The Real Reason Wheat is Toxic-Unproven!
Summary of eRumor:
Wheat is toxic because farmers routinely apply Roundup to crops days before harvest to dry down or kill the plants.
The theory that Roundup makes wheat toxic is yet another unproven attempt to explain why more and more people are suffering from wheat intolerance.
The eRumor first appeared in a blog published by the Healthy Home Economist in November 2014. The post claims that farmers who treat crops with Roundup days before harvest are to blame for wheat intolerance, which is also referred to as celiac disease or a gluten allergy.
The post, which was quickly shared more than 560,000 times on Facebook, states:
“Wheat harvest protocol in the United States is to drench the wheat fields with Roundup several days before the combine harvesters work through the fields as withered, dead wheat plants are less taxing on the farm equipment and allows for an earlier, easier and bigger harvest.”
It’s true that glyphosate, the active ingredient in Roundup, can be applied to wheat before harvest in a process known as “desiccation.” However, it’s not clear how often desiccation is used.
According to the University of Minnesota Extension:
“Research has shown that glyphosate applied with or without ammonium sulfate may hasten dry down of the wheat crop if conditions for dry down are adverse. With a pre-harvest interval of seven days, a couple of days at the most, may be gained.”
The use of desiccation “has increased steadily,” but there’s still not enough experimental data to determine desiccation’s impact on wheat and seed quality, the Journal of Seed Science reports.
So, while desiccation is used by wheat farmers, claims that it’s the new “harvest protocol” are unproven. Those claims often cite USDA statistics that report 98 percent of spring wheat, 99 percent of durum wheat and 61 percent of winter wheat was treated with glyphosate in 2012. However, those statistics don’t tell us how often wheat was treated days before harvest — only what percentage was treated at some point in the crop’s lifecycle.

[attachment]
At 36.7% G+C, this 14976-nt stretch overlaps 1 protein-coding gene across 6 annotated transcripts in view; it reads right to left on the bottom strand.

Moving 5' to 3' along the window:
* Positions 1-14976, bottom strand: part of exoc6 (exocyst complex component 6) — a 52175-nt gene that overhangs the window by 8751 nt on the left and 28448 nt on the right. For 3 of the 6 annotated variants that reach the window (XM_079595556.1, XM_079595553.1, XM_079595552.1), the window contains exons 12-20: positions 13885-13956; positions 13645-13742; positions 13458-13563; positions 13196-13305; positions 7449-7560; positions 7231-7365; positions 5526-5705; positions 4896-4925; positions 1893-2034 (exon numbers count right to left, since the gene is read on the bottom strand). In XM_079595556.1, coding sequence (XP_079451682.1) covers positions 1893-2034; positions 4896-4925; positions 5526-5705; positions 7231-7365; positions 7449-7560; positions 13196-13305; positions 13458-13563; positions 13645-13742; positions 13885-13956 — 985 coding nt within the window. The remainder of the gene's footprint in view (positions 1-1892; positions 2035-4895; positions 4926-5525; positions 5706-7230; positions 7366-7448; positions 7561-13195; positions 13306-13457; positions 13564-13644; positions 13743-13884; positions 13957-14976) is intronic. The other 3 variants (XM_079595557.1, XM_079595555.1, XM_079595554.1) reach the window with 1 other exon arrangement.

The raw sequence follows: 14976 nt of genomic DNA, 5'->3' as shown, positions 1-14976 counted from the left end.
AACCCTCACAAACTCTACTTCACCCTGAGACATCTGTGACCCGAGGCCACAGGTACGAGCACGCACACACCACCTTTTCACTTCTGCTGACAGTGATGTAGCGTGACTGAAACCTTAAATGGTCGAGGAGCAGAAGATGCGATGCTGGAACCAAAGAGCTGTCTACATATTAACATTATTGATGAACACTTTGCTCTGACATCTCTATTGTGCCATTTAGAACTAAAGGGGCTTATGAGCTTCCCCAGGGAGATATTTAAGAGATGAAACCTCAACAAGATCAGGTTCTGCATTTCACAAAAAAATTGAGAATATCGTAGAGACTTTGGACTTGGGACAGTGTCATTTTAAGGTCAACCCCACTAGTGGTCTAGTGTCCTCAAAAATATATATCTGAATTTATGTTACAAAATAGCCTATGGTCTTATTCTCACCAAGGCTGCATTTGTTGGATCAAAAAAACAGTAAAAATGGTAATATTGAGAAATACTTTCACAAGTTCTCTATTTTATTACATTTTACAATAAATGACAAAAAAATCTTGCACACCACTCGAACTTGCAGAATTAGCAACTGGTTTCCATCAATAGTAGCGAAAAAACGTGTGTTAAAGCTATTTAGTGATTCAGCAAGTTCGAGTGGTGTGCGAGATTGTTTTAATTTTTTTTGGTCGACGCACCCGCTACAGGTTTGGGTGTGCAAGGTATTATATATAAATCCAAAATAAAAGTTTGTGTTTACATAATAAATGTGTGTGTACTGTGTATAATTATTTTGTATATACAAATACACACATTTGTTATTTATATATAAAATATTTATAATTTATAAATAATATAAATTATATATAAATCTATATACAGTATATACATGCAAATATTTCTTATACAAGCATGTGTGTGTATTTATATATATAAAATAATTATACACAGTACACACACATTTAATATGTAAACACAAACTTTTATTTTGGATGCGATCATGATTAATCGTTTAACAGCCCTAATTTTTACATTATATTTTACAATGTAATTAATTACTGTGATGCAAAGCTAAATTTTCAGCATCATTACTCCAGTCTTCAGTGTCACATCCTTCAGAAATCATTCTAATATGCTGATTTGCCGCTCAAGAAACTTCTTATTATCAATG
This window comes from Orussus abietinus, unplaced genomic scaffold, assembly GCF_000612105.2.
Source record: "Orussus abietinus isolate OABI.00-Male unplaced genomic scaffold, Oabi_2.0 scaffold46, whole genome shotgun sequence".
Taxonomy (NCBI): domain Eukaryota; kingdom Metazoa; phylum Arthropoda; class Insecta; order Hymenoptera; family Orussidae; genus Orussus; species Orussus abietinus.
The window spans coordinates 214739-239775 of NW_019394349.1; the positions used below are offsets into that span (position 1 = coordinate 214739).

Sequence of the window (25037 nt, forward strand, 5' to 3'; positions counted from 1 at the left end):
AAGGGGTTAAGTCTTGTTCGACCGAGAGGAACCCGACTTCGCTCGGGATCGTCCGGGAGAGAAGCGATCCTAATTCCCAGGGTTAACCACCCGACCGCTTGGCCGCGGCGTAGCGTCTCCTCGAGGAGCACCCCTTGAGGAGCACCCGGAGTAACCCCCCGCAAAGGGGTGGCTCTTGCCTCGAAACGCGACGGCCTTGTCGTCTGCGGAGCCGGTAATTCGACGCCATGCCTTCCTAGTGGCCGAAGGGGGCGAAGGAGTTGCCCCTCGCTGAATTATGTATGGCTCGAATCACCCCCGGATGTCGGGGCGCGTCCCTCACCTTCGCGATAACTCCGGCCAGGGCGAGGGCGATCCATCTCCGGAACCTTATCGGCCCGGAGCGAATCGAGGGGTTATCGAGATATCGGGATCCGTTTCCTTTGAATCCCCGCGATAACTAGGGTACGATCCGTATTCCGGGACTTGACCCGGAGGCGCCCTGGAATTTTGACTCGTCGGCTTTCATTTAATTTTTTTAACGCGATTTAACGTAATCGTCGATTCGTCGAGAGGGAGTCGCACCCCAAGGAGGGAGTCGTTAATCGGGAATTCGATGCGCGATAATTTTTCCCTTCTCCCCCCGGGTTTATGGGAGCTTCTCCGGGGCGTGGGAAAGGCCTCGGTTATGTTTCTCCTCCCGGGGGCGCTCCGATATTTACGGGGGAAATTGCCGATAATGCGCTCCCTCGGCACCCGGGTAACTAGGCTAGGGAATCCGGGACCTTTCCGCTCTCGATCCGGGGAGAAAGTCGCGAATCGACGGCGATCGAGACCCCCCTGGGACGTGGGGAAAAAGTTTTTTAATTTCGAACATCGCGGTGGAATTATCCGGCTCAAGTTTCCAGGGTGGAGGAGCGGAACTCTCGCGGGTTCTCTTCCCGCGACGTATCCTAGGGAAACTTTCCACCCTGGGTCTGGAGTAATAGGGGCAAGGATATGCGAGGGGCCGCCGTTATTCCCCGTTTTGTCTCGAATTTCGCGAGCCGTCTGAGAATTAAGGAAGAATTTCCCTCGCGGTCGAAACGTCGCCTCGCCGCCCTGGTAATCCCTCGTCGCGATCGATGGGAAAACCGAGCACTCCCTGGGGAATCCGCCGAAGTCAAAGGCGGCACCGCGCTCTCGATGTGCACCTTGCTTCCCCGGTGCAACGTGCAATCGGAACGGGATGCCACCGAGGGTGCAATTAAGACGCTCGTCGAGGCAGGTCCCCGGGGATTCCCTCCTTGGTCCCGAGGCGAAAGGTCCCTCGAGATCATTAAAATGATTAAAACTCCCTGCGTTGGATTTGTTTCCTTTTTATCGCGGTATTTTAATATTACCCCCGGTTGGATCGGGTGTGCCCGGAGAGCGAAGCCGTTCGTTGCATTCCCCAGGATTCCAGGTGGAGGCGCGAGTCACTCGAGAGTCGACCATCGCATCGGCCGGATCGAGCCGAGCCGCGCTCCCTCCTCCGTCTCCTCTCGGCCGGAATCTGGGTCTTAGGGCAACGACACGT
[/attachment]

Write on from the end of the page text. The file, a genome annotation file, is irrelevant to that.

TruthorFiction.com reached out to the National Association of Wheat Growers for comment on the prevalence of desiccation. Future updates will be posted here.
It is true, however, that glyphosate has become the most widely used herbicide on food crops. Anywhere from 13 to 20 million acres of crops are treated with 18.7 million gallons of it each year, the EPA says.
The eRumor’s claim that glyphosate causes wheat intolerance is also proven.
A 2009 study on glyphosate’s impact on freshwater fish is regularly cited when health claims are made about glyphosate. The study found that glyphosate created “severe pathological lesions” and “microridges” in the digestive tracts of fish. That rendered them unable to “lubricate ingested food” or to “withstand trauma resulting from ingested material.”
A scientific paper published in 2013 called for additional research to determine whether or not glyphosate has the same impact on human digestive systems because its effects would be similar to celiac disease.
The researchers concluded:
“The monitoring of glyphosate levels in food and in human urine and blood has been inadequate. The common practice of desiccation and/or ripening with glyhposate right before the harvest ensures that glyphosate residues are present in our food supply … We urge governments globally to reexamine their policy towards glyphosate and to introduce new legislation that would restrict its usage.”
There’s no doubt that wheat intolerance is on the rise. The Mayo Clinic estimates that four times more people are affected by it today than in the 1950s. The only question is why it has been on the rise, and researchers don’t have a definitive answer.
Dr. Chella David, a geneticist and immunologist at Mayo, says it could be caused by immune systems turning on themselves because our environments are so sterile that they have nothing else to attack. He says differences in the ways wheat is processed and eaten could be a factor as well.
“Many of the processed foods we eat were not in existence 50 years ago,” David says.
A number of theories exist to explain why more and more people can’t eat gluten, and the only clear answer is that more research is needed to find the true cause.